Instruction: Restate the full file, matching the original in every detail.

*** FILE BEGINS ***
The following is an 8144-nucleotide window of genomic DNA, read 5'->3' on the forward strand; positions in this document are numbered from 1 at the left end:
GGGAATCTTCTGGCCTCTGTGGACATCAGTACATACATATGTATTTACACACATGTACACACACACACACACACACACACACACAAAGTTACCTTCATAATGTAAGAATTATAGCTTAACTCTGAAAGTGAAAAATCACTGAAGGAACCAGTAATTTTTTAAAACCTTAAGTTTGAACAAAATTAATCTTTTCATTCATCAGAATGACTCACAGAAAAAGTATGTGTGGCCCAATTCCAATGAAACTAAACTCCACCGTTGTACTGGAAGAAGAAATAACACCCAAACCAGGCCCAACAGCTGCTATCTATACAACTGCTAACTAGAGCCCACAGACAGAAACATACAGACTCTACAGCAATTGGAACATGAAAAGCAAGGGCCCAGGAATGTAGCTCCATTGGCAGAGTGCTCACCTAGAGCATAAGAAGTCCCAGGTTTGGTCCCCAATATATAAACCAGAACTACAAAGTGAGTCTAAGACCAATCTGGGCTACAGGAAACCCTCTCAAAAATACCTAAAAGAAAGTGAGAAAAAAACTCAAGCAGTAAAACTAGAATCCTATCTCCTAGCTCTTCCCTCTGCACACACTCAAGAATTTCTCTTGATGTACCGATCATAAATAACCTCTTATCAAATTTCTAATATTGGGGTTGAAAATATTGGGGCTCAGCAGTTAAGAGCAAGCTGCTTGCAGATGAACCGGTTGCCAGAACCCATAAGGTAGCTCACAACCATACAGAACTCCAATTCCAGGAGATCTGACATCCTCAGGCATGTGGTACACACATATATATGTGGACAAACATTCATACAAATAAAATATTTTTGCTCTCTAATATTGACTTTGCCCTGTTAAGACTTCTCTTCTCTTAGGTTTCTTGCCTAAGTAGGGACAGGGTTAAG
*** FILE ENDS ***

The following is an 8144-nucleotide window of genomic DNA, read 5'->3' on the forward strand; positions in this document are numbered from 1 at the left end:
GGGAATCTTCTGGCCTCTGTGGACATCAGTACATACATATGTATTTACACACATGTACACACACACACACACACACACACACACAAAGTTACCTTCATAATGTAAGAATTATAGCTTAACTCTGAAAGTGAAAAATCACTGAAGGAACCAGTAATTTTTTAAAACCTTAAGTTTGAACAAAATTAATCTTTTCATTCATCAGAATGACTCACAGAAAAAGTATGTGTGGCCCAATTCCAATGAAACTAAACTCCACCGTTGTACTGGAAGAAGAAATAACACCCAAACCAGGCCCAACAGCTGCTATCTATACAACTGCTAACTAGAGCCCACAGACAGAAACATACAGACTCTACAGCAATTGGAACATGAAAAGCAAGGGCCCAGGAATGTAGCTCCATTGGCAGAGTGCTCACCTAGAGCATAAGAAGTCCCAGGTTTGGTCCCCAATATATAAACCAGAACTACAAAGTGAGTCTAAGACCAATCTGGGCTACAGGAAACCCTCTCAAAAATACCTAAAAGAAAGTGAGAAAAAAACTCAAGCAGTAAAACTAGAATCCTATCTCCTAGCTCTTCCCTCTGCACACACTCAAGAATTTCTCTTGATGTACCGATCATAAATAACCTCTTATCAAATTTCTAATATTGGGGTTGAAAATATTGGGGCTCAGCAGTTAAGAGCAAGCTGCTTGCAGATGAACCGGTTGCCAGAACCCATAAGGTAGCTCACAACCATACAGAACTCCAATTCCAGGAGATCTGACATCCTCAGGCATGTGGTACACACATATATATGTGGACAAACATTCATACAAATAAAATATTTTTGCTCTCTAATATTGACTTTGCCCTGTTAAGACTTCTCTTCTCTTAGGTTTCTTGCCTAAGTAGGGACAGGGTTAAG